Those and other questions have loomed over APD since last month, when Chavez’s claims spilled into public view.
Bending to pressure from a city councilor, Mayor Richard Berry’s administration has agreed to hire an outside investigator for an administrative review of Chavez’s claims. That inquiry is separate from the Justice Department’s criminal investigation.
Hernandez told the City Council on Nov. 21 that APD’s system maintained original videos from officers’ body cameras and that a preliminary review she conducted with the department showed no evidence to support Chavez’s claims.
NMID’s review of records appears to support Hernandez’s contention that original videos still exist, although the documents do not provide details about whether videos uploaded to the cloud had been altered beforehand.
In a brief interview last week, Hernandez would not repeat the claim about original video. And she declined to concede that APD employees have the capability to alter videos.
“I don’t have any position right now on the results of this investigation,” she told NMID. “I think we need to wait for this independent person to do that review. And then they’ll be able to answer all the detailed technical questions.”
Pezzano, a crime scene investigator who was once assigned as a “forensic video technician,” was named in Chavez’s Oct. 28 affidavit as one of several agency officials who had altered police camera videos. Chavez’s affidavit is part of a public records lawsuit filed against the city of Albuquerque by Hawkes’ family.
In his affidavit, Chavez said much of the department’s video altering took place in Evidence.com, a cloud-based video storage system APD purchased along with hundreds of body cameras from Taser International, Inc., in 2013. A user manual details how anyone with system administrator privileges can blur entire videos or portions of them, delete videos wholesale or in part, and remove audio.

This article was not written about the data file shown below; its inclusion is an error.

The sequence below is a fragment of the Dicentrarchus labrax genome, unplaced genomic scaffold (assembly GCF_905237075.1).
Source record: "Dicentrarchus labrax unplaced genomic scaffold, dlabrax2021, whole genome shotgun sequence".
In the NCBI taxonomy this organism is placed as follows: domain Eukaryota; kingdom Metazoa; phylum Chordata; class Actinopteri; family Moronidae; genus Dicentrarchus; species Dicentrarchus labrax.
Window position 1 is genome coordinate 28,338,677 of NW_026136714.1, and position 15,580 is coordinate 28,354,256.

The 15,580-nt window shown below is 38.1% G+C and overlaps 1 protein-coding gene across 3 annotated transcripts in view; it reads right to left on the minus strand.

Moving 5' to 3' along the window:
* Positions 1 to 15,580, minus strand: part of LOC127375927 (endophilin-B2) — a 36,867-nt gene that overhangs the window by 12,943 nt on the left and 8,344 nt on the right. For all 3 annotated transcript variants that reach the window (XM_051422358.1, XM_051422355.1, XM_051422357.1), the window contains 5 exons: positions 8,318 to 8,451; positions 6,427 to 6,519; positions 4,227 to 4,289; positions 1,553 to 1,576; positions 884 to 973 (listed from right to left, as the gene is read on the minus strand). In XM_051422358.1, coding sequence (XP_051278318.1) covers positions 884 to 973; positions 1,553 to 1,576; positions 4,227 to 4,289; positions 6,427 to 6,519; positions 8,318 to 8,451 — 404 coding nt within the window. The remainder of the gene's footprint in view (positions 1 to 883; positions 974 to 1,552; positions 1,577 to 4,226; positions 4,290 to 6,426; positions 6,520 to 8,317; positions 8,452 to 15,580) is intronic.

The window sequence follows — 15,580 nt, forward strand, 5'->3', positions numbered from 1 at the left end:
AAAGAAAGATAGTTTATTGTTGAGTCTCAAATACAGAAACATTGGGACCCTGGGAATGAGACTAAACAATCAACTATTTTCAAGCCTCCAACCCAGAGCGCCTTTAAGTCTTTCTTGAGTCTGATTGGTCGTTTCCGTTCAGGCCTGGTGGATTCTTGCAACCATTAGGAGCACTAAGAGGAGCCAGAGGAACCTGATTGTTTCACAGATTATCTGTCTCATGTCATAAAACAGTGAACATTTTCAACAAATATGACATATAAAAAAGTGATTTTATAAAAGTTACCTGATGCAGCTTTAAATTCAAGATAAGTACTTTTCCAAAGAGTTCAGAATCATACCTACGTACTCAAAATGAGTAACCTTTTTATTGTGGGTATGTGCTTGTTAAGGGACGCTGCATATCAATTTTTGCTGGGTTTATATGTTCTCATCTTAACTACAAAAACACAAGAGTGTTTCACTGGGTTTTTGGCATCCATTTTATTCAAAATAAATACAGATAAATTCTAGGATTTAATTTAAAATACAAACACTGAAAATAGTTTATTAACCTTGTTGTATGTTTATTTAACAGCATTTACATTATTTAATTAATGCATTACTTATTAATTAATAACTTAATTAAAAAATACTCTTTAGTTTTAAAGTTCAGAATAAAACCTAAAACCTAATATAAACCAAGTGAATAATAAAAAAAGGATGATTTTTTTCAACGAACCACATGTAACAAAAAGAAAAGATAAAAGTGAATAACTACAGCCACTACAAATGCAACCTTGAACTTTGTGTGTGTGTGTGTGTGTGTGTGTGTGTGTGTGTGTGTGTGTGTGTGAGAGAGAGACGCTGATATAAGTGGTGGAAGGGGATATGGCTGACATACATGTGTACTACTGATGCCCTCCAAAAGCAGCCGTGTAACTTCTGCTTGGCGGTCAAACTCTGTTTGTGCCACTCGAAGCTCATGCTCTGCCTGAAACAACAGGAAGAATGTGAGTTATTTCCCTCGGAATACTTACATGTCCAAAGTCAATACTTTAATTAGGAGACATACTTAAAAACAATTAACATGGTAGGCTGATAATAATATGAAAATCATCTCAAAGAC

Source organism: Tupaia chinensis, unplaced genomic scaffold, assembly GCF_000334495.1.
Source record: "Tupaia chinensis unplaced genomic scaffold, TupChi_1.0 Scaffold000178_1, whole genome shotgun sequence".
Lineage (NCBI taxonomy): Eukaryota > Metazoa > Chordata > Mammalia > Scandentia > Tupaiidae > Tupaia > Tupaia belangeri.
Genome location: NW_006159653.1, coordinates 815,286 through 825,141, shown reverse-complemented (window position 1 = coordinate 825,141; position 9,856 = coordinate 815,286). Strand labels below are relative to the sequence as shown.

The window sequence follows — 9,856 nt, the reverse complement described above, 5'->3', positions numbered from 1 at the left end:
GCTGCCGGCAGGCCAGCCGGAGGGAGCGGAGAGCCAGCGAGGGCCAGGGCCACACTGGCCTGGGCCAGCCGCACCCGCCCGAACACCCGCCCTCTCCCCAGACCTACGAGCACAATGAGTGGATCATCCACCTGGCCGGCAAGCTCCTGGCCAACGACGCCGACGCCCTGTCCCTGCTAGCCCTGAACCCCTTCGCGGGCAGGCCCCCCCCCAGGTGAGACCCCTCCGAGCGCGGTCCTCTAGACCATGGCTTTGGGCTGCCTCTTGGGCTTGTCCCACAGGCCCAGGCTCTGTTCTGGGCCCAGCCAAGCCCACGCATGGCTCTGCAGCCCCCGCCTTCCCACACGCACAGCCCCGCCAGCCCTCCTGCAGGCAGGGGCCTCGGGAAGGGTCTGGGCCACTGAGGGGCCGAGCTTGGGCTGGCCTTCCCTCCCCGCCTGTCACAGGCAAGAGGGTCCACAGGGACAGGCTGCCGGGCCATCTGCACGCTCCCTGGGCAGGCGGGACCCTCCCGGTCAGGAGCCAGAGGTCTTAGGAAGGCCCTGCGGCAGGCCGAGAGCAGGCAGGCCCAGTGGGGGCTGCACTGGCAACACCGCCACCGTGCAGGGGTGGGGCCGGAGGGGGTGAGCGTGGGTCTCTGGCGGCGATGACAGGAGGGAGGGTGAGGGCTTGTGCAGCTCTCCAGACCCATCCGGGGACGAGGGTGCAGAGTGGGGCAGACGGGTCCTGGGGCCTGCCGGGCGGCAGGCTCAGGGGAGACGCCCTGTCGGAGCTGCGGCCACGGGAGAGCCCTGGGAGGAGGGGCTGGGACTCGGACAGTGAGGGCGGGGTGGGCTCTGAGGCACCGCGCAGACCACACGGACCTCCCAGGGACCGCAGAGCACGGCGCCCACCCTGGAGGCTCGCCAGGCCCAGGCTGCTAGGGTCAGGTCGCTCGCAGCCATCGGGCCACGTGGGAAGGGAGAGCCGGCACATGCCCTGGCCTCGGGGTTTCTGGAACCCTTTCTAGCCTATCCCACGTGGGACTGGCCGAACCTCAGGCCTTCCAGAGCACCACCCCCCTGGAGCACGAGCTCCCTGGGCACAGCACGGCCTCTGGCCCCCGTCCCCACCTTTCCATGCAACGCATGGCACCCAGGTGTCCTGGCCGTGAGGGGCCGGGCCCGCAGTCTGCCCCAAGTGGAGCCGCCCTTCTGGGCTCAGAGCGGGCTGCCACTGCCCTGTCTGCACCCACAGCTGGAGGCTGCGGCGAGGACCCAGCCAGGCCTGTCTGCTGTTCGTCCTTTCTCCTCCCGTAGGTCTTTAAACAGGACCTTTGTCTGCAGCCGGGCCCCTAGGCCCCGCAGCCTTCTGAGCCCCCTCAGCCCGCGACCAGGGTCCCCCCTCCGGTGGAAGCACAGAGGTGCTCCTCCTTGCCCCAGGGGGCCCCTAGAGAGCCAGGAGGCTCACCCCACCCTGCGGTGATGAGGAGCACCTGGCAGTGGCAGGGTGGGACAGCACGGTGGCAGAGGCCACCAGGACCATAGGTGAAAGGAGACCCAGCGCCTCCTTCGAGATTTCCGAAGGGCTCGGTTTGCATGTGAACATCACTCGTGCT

Three days before Chavez signed his affidavit, the family’s attorneys sat down with Pezzano in Albuquerque for a five-hour deposition as part of a separate civil rights lawsuit the Hawkes’ family has filed.
Pezzano did not respond to Chavez’s specific claims during the deposition, which runs to more than 170 pages.
Instead, Pezzano described his alteration of the videos as attempts to “clarify” them, according to the deposition. Using a software program called VideoFOCUS Pro, Pezzano sought to enhance surveillance video of Mary Hawkes running through a Southeast Albuquerque carwash minutes before she was fatally shot by Dear.
In addition to trying to “clarify” video of Hawkes to show that she was armed, he created several still frames from that video, which were later distributed to the news media, he said in his deposition. Neither the carwash video nor Pezzano’s still frames answers whether Hawkes was carrying a gun.
Officers in jobs like Pezzano’s and other APD employees used software outside the Evidence.com system to alter video, according to Pezzano’s deposition. In some cases, that video came directly from officers’ body cameras and other sources, such as surveillance video. Officers also downloaded video from Evidence.com, then used other programs on laptop computers to change those videos.